I’ve been in disaster situations before, and the Red Cross has always been a stand up group in my experience.

  14. My facebook is not working 🙁 I cannot reach my volcano friends
    It refuses to accept my password on both computers and phones. Its been that for months now.
    Not even when I have reset the password, it will work.. its stuck
    Im worry I did not confirm that accout when I made it.. and erased that gmail sent from FB.
    Im worry I made the account wrong.
    I will never be able to reach my friends anymore, Im getting so worried and sad that I cannot breathe.
    Im feeling alone… and Im sorry my emotions leaks out here.
    VEI 9 eruption in bad feels.

    • i’m sympathetic; i’d really miss this site if i couldn’t get to it…. Can’t do anything to help You but i wish You well. Best!motsfo ps… if my adult daughter didn’t live with me i would have wrecked this computer a long time ago.

      • Thank you .. I feels so poorly
        I should not talk about it here

        • At least you have the motivation to lament the FB issues. I avoid it like the plague. Always have, always will. If it blew away in a puff of dust, I’d be fine with that.

          • I niether Tweet nor Facebook for reasons i won’t go into
            mainly due to old stalking issues from a female co-worker in
            my old office..

          • Similar here. But, I do know that at least one that I was fearful of has since been prosecuted for unrelated matters. By my estimate, she should be out on parole by now. I don’t need any part of that.

  15. Frame “e” of the formation sequence…. what is “hot stare” magma? Typo?

  16. Hawaii is likley earths most powerful hotspot
    Imagine if we place the Hawaiian hotspot… under the worlds fastest spreading oceanic ridge the EPR
    that one spreads 11 times faster than Iceland I think
    The results woud be spectacular

  17. I’m was suspecting a big discusion about the event at hekla this past day. One 2.2 and a a few one following it

    • With Hekla there isn’t much to say. She doens’t give much in the way of leading indicators that it’s “go time.” It’s basically crack→boom.

      However from what I understand, the instrumentation at Hekla is much more dense than it was in the past.

  18. As an update on Hawaii since the three most active volcanoes are under slight unrest:

    KILAUEA: The LERZ continues to inflate between Pu’u’o’o and Highway 130. There have been some deep quakes lately, today a 37 km deep magnitude 2, 4 of the 6 deeper than 20 km happening since the end of the Leilani eruption have taken place during the past 8 days. Very shallow quakes continue at the summit and seismic activity in the south flank (interpreted as aftershocks of the 6.9). The Pahala swarm is much lower lately.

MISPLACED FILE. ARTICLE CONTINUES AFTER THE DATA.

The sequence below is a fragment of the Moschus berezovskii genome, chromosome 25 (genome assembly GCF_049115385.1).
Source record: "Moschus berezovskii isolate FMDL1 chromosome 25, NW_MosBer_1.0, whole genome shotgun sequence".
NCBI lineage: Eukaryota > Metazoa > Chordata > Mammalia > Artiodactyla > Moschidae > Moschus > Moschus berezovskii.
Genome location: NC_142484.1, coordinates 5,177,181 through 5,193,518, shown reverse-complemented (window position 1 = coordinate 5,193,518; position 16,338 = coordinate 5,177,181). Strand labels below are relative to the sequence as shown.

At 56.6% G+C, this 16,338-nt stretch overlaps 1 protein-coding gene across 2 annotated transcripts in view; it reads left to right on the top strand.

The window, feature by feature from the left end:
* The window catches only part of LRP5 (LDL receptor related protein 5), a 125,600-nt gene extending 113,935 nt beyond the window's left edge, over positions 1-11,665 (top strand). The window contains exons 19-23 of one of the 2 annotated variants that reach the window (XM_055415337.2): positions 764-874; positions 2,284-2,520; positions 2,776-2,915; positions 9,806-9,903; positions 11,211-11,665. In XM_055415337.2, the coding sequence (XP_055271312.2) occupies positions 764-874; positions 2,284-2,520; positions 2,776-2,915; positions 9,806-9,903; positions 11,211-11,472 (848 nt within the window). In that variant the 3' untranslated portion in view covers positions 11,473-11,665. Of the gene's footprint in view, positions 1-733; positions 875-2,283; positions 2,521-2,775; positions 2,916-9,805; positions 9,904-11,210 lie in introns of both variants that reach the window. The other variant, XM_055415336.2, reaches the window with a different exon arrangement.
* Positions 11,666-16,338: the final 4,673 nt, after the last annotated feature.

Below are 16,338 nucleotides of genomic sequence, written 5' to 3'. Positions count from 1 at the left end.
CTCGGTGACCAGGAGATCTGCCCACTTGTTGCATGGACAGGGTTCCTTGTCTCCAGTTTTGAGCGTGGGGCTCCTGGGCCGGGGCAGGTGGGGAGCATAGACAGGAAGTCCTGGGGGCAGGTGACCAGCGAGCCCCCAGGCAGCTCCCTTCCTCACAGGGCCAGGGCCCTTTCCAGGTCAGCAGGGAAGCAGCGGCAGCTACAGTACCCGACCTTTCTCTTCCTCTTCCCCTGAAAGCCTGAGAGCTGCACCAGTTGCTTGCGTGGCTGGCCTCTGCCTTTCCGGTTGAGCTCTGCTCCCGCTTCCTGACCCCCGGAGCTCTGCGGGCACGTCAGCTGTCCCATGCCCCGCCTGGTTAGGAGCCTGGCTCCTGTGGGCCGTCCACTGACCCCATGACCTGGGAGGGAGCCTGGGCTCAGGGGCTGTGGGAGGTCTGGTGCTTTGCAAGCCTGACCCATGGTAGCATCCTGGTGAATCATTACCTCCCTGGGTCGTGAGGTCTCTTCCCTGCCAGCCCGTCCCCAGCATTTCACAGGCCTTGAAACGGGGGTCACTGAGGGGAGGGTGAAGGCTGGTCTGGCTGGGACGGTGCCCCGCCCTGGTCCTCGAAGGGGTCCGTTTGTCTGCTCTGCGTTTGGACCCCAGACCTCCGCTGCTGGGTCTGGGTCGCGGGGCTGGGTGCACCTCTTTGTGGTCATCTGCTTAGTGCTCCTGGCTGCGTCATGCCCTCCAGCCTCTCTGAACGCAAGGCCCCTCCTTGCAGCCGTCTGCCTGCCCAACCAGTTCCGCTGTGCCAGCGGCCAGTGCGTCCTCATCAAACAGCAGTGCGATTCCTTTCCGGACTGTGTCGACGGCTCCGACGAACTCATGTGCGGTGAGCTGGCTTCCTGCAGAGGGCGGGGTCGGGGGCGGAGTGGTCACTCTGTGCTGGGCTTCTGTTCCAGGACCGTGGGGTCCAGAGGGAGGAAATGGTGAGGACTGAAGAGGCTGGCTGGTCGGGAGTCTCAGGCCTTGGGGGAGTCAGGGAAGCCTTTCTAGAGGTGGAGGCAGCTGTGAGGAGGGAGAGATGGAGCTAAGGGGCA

MAUNA LOA: Seismic activity continues at the summit and northwest flank but at lower levels than earlier this month. I am not sure how to interpret this but apparently there was a similar swarm in the northwestern flank preceding the 1984 eruption and the area was quiet in the decades that followed. That swarm is interpreted to reveal a failed rift structure in that area of Mauna Loa.

    LOIHI: There has been a swarm at depths of ~10 km along the southern rift zone.

    • Also note the continuing collapse at Pu’u’O’o, which restarted a few weeks ago. This is the length across the crater

      • I have seen a viable explanation for this drop as being a slow sliding of the ground at that point, as the crater is very over steepened in its lower part (350 meters deep when first measured and that was with some infill of material), so it wouldn’t be surprising if it started collapsing passively.

        • That would be reasonable and would explain the contradictory data, if the area where PUOC is has started slumping into the newly formed crater which is quite possible then the distance between PUOC and JCUZ has shortened (the data of PUOC is not made public, only the distance to JCUZ). Other GPS of the area shows generalized uplift in the vertical component, probably from a deeper source than the shallow reservoir of Pu’u’o’o the JCUZ-PUOC graph was meant for.

      • This is the north/south movement, the station moved 30 cm south during the big quake, before sliding another 10 cm and then seemingly moving back that same 10 cm presumably from magma accumulation under the area.

        • The ground moved roughly on a 45 degree angle southward, falling about 30 cm down and south.